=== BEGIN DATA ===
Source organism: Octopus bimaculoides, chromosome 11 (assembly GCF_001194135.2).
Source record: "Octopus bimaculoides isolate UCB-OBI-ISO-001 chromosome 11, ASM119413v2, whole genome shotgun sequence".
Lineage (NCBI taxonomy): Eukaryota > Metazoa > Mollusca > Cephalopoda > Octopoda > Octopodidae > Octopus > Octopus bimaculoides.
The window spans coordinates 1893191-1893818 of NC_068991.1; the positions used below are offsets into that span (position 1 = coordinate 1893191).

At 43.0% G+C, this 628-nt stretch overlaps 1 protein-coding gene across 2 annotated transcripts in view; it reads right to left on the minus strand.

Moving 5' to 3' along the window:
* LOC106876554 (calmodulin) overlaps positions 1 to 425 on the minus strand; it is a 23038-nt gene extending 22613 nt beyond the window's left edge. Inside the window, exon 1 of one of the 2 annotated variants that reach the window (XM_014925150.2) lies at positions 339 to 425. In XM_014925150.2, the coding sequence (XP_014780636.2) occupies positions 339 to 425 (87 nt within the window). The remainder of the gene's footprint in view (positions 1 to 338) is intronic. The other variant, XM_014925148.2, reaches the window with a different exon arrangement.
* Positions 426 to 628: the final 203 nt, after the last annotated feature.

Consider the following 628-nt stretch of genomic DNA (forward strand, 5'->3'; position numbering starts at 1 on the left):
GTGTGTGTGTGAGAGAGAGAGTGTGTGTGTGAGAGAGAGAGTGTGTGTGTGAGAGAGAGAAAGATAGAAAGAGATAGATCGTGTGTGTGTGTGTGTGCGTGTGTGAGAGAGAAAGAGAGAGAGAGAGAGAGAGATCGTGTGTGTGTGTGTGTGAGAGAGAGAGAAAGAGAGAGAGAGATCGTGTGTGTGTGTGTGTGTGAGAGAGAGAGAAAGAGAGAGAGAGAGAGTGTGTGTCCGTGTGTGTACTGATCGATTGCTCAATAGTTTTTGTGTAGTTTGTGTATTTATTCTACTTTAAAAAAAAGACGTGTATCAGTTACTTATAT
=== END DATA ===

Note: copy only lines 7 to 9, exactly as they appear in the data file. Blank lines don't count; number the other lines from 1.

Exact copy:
* LOC106876554 (calmodulin) overlaps positions 1 to 425 on the minus strand; it is a 23038-nt gene extending 22613 nt beyond the window's left edge. Inside the window, exon 1 of one of the 2 annotated variants that reach the window (XM_014925150.2) lies at positions 339 to 425. In XM_014925150.2, the coding sequence (XP_014780636.2) occupies positions 339 to 425 (87 nt within the window). The remainder of the gene's footprint in view (positions 1 to 338) is intronic. The other variant, XM_014925148.2, reaches the window with a different exon arrangement.
* Positions 426 to 628: the final 203 nt, after the last annotated feature.

Consider the following 628-nt stretch of genomic DNA (forward strand, 5'->3'; position numbering starts at 1 on the left):